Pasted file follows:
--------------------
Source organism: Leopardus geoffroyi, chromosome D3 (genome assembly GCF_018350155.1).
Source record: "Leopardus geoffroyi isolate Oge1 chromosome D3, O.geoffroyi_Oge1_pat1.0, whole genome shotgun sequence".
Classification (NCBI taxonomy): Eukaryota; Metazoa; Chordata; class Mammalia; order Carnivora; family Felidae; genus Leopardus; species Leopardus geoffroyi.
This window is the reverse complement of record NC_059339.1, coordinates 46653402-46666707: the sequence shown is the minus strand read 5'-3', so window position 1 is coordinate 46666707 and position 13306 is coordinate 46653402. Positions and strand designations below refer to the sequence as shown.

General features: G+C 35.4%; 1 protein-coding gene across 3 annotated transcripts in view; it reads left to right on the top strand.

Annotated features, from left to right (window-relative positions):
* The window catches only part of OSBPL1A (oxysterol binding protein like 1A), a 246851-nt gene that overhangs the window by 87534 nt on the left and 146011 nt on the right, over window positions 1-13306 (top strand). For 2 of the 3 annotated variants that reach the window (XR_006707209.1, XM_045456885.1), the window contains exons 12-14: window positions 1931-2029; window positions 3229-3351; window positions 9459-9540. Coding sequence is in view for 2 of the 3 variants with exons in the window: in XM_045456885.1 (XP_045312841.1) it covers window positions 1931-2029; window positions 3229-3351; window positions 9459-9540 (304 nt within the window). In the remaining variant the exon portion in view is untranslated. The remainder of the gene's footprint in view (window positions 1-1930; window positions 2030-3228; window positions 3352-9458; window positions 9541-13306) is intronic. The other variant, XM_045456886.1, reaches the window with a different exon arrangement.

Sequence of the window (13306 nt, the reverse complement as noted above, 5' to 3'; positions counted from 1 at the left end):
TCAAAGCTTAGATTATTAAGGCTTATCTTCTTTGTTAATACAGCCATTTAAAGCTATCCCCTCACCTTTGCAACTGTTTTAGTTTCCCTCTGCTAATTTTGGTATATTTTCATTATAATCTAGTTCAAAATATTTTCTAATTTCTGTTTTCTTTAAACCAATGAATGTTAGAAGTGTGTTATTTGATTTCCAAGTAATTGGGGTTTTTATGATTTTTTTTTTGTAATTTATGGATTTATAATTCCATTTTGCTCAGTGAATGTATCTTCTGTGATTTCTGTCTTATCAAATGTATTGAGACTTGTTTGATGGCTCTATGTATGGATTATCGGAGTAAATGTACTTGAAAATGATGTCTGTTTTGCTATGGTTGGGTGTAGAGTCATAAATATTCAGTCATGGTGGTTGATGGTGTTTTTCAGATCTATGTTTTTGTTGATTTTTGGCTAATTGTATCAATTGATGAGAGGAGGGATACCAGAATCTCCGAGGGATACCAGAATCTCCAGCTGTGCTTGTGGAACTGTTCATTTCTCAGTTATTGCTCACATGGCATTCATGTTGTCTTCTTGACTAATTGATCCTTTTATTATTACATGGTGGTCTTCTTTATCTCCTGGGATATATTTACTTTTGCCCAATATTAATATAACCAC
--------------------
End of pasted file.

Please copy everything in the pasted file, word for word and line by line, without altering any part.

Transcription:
Source organism: Leopardus geoffroyi, chromosome D3 (genome assembly GCF_018350155.1).
Source record: "Leopardus geoffroyi isolate Oge1 chromosome D3, O.geoffroyi_Oge1_pat1.0, whole genome shotgun sequence".
Classification (NCBI taxonomy): Eukaryota; Metazoa; Chordata; class Mammalia; order Carnivora; family Felidae; genus Leopardus; species Leopardus geoffroyi.
This window is the reverse complement of record NC_059339.1, coordinates 46653402-46666707: the sequence shown is the minus strand read 5'-3', so window position 1 is coordinate 46666707 and position 13306 is coordinate 46653402. Positions and strand designations below refer to the sequence as shown.

General features: G+C 35.4%; 1 protein-coding gene across 3 annotated transcripts in view; it reads left to right on the top strand.

Annotated features, from left to right (window-relative positions):
* The window catches only part of OSBPL1A (oxysterol binding protein like 1A), a 246851-nt gene that overhangs the window by 87534 nt on the left and 146011 nt on the right, over window positions 1-13306 (top strand). For 2 of the 3 annotated variants that reach the window (XR_006707209.1, XM_045456885.1), the window contains exons 12-14: window positions 1931-2029; window positions 3229-3351; window positions 9459-9540. Coding sequence is in view for 2 of the 3 variants with exons in the window: in XM_045456885.1 (XP_045312841.1) it covers window positions 1931-2029; window positions 3229-3351; window positions 9459-9540 (304 nt within the window). In the remaining variant the exon portion in view is untranslated. The remainder of the gene's footprint in view (window positions 1-1930; window positions 2030-3228; window positions 3352-9458; window positions 9541-13306) is intronic. The other variant, XM_045456886.1, reaches the window with a different exon arrangement.

Sequence of the window (13306 nt, the reverse complement as noted above, 5' to 3'; positions counted from 1 at the left end):
TCAAAGCTTAGATTATTAAGGCTTATCTTCTTTGTTAATACAGCCATTTAAAGCTATCCCCTCACCTTTGCAACTGTTTTAGTTTCCCTCTGCTAATTTTGGTATATTTTCATTATAATCTAGTTCAAAATATTTTCTAATTTCTGTTTTCTTTAAACCAATGAATGTTAGAAGTGTGTTATTTGATTTCCAAGTAATTGGGGTTTTTATGATTTTTTTTTTGTAATTTATGGATTTATAATTCCATTTTGCTCAGTGAATGTATCTTCTGTGATTTCTGTCTTATCAAATGTATTGAGACTTGTTTGATGGCTCTATGTATGGATTATCGGAGTAAATGTACTTGAAAATGATGTCTGTTTTGCTATGGTTGGGTGTAGAGTCATAAATATTCAGTCATGGTGGTTGATGGTGTTTTTCAGATCTATGTTTTTGTTGATTTTTGGCTAATTGTATCAATTGATGAGAGGAGGGATACCAGAATCTCCGAGGGATACCAGAATCTCCAGCTGTGCTTGTGGAACTGTTCATTTCTCAGTTATTGCTCACATGGCATTCATGTTGTCTTCTTGACTAATTGATCCTTTTATTATTACATGGTGGTCTTCTTTATCTCCTGGGATATATTTACTTTTGCCCAATATTAATATAACCAC